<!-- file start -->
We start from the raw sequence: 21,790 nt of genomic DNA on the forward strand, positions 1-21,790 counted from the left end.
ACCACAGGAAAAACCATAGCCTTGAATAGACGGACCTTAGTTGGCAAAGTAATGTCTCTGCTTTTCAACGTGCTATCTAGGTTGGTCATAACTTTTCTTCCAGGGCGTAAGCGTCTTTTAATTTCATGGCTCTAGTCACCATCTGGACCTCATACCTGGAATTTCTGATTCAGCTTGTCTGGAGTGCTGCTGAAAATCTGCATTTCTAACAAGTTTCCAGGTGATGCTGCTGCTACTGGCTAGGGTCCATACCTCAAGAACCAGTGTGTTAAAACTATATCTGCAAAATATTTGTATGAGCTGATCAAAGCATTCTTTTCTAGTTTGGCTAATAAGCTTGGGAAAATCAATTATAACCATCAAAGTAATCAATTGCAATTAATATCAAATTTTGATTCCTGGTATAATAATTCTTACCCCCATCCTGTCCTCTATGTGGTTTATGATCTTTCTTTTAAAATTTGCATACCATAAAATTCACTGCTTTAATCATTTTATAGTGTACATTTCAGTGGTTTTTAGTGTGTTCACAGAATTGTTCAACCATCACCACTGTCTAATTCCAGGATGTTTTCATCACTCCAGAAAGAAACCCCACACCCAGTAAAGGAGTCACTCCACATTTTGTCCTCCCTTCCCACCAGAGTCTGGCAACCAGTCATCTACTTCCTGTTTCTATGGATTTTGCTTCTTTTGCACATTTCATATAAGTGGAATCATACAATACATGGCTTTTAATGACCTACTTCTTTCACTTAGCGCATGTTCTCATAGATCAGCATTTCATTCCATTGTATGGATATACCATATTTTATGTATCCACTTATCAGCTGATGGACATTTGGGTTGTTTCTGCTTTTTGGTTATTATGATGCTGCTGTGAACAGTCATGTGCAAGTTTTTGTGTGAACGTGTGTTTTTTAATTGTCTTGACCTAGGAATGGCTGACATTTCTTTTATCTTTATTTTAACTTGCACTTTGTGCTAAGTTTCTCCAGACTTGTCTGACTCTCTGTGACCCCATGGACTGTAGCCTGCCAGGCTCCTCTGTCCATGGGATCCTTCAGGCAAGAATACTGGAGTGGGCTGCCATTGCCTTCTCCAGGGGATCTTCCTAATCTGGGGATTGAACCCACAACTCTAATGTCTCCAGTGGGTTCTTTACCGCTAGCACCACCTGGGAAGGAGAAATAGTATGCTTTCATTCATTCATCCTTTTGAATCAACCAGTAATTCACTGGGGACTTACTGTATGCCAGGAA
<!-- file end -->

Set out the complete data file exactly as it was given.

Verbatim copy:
We start from the raw sequence: 21,790 nt of genomic DNA on the forward strand, positions 1-21,790 counted from the left end.
ACCACAGGAAAAACCATAGCCTTGAATAGACGGACCTTAGTTGGCAAAGTAATGTCTCTGCTTTTCAACGTGCTATCTAGGTTGGTCATAACTTTTCTTCCAGGGCGTAAGCGTCTTTTAATTTCATGGCTCTAGTCACCATCTGGACCTCATACCTGGAATTTCTGATTCAGCTTGTCTGGAGTGCTGCTGAAAATCTGCATTTCTAACAAGTTTCCAGGTGATGCTGCTGCTACTGGCTAGGGTCCATACCTCAAGAACCAGTGTGTTAAAACTATATCTGCAAAATATTTGTATGAGCTGATCAAAGCATTCTTTTCTAGTTTGGCTAATAAGCTTGGGAAAATCAATTATAACCATCAAAGTAATCAATTGCAATTAATATCAAATTTTGATTCCTGGTATAATAATTCTTACCCCCATCCTGTCCTCTATGTGGTTTATGATCTTTCTTTTAAAATTTGCATACCATAAAATTCACTGCTTTAATCATTTTATAGTGTACATTTCAGTGGTTTTTAGTGTGTTCACAGAATTGTTCAACCATCACCACTGTCTAATTCCAGGATGTTTTCATCACTCCAGAAAGAAACCCCACACCCAGTAAAGGAGTCACTCCACATTTTGTCCTCCCTTCCCACCAGAGTCTGGCAACCAGTCATCTACTTCCTGTTTCTATGGATTTTGCTTCTTTTGCACATTTCATATAAGTGGAATCATACAATACATGGCTTTTAATGACCTACTTCTTTCACTTAGCGCATGTTCTCATAGATCAGCATTTCATTCCATTGTATGGATATACCATATTTTATGTATCCACTTATCAGCTGATGGACATTTGGGTTGTTTCTGCTTTTTGGTTATTATGATGCTGCTGTGAACAGTCATGTGCAAGTTTTTGTGTGAACGTGTGTTTTTTAATTGTCTTGACCTAGGAATGGCTGACATTTCTTTTATCTTTATTTTAACTTGCACTTTGTGCTAAGTTTCTCCAGACTTGTCTGACTCTCTGTGACCCCATGGACTGTAGCCTGCCAGGCTCCTCTGTCCATGGGATCCTTCAGGCAAGAATACTGGAGTGGGCTGCCATTGCCTTCTCCAGGGGATCTTCCTAATCTGGGGATTGAACCCACAACTCTAATGTCTCCAGTGGGTTCTTTACCGCTAGCACCACCTGGGAAGGAGAAATAGTATGCTTTCATTCATTCATCCTTTTGAATCAACCAGTAATTCACTGGGGACTTACTGTATGCCAGGAA